Going to a shrine or temple is a fun experience, you can see some of the culture up close, seeing the people pray and try some ‘fortune and praying’ yourself as well. You are also able to draw fortune cards, when it’s a bad fortune card, you can tie it to a rack in the shrine. By doing this, the gods will help you convert the bad luck into good luck.
There is no entrance fee to get in Yoyogi Park or to see the Meiji Shrine and the park is open 24 hours a day, so you can go in at any time.
The easiest way is to go to Yoyogi Park is to get off at Harajuku Station, from here it is a 5-minute walk to the park.
Yoyogi Park opening time: 24 hours
Meiji Shrine opening time: 05:00 – 18:00
Rikugi-en (Rikugi Park)
Rikugi-en means ‘Garden of the Six Principles of Poetry’ which comes from the idea of the six elements in waka poetry while ‘en’ means garden or park. The park itself is a good-looking green park with a lake in the middle. There are some maps at the park that also give you 2 routes to walk. One that takes approximately 30-40 minutes and one that takes approximately 60-70 minutes to complete. These routes are wheelchair friendly as well. Along these routes are some side-roads to take in the park that might bring you to a small hut or a small river. Some of the scenic spots in the park have signs that will tell you information about why certain things were built in this park and its meaning of it. Most information on these signs is in Japanese.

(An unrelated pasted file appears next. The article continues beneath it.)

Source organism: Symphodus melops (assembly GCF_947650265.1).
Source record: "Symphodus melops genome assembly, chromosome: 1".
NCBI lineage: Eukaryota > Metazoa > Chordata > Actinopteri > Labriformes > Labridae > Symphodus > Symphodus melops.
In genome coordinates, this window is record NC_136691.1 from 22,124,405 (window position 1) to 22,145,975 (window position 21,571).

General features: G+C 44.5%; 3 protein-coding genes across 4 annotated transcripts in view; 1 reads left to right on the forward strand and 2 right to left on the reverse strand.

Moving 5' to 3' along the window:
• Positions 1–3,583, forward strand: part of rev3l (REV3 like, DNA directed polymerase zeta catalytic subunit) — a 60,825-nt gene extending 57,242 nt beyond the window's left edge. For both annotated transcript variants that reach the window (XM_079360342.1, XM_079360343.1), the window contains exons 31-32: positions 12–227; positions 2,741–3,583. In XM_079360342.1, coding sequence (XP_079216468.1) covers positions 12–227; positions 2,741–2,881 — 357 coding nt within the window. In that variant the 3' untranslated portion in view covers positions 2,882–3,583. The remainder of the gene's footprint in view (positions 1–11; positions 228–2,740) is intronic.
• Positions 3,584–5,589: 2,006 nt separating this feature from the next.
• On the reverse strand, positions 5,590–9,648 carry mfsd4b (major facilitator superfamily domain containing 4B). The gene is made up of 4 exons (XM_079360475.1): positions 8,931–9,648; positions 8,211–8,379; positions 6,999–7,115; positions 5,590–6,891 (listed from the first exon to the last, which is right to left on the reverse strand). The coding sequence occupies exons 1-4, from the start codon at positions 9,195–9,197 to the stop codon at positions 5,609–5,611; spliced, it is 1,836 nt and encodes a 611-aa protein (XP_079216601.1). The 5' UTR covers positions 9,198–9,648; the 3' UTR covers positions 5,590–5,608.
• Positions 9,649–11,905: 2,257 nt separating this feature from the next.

The moment you walk into the park you will see a ticket office on the left side, the prices for the entrance will be shown here. After buying a ticket here you can go in, you don’t have to show the ticket again after. The price to enter the park is ¥300 for adults and ¥150 for seniors. There are discounts for groups over 20 people.
The easiest way to get to Rikugi-en (Rikigu Park) is to get off at Komagome Station, from the station you will see a sign that will direct you towards the entrance of the Rikigu Park. While walking from the station you will first find the closed entrance. This used to be an entrance but has been closed down. Continue walking in the same street and you will see signs towards the entrance of the park.
Opening times: 09:00 – 16:30 (Gate closes at 17:00)
Hama Rikyu Gardens
Hama Rikyu is a garden located next to Tokyo Bay. The
garden has a big contrast between the traditionally styled garden itself, and the skyscrapers of the Shiodome district next to the garden. The park has some seawater ponds, a forest, flower fields and some teahouses.
The park has two entrances which also serve as exits, the ‘Nakanogomon Gate’ and the ‘Otemon Gate’. These are both located on the side of Shiodome Station.
Upon entering the park, you will see a ticket office, at both entrances the ticket office will be on the right side. The admission fee for the park is ¥300, after getting your ticket you can go in the park. You won’t have to show your ticket again after buying it.
The best way to get to Hama Rikyu Gardens is to get off at Shiodome Station, it is a 5-10-minute walk from this station. After exiting the station, you will be able to see a ‘Hama Rikyu Gardens’ sign, follow the sign and you will easily get to one of the gates, which gate depends on if you take a left or a right.
Opening times: 9:00 – 17:00 (Last admission 16:30)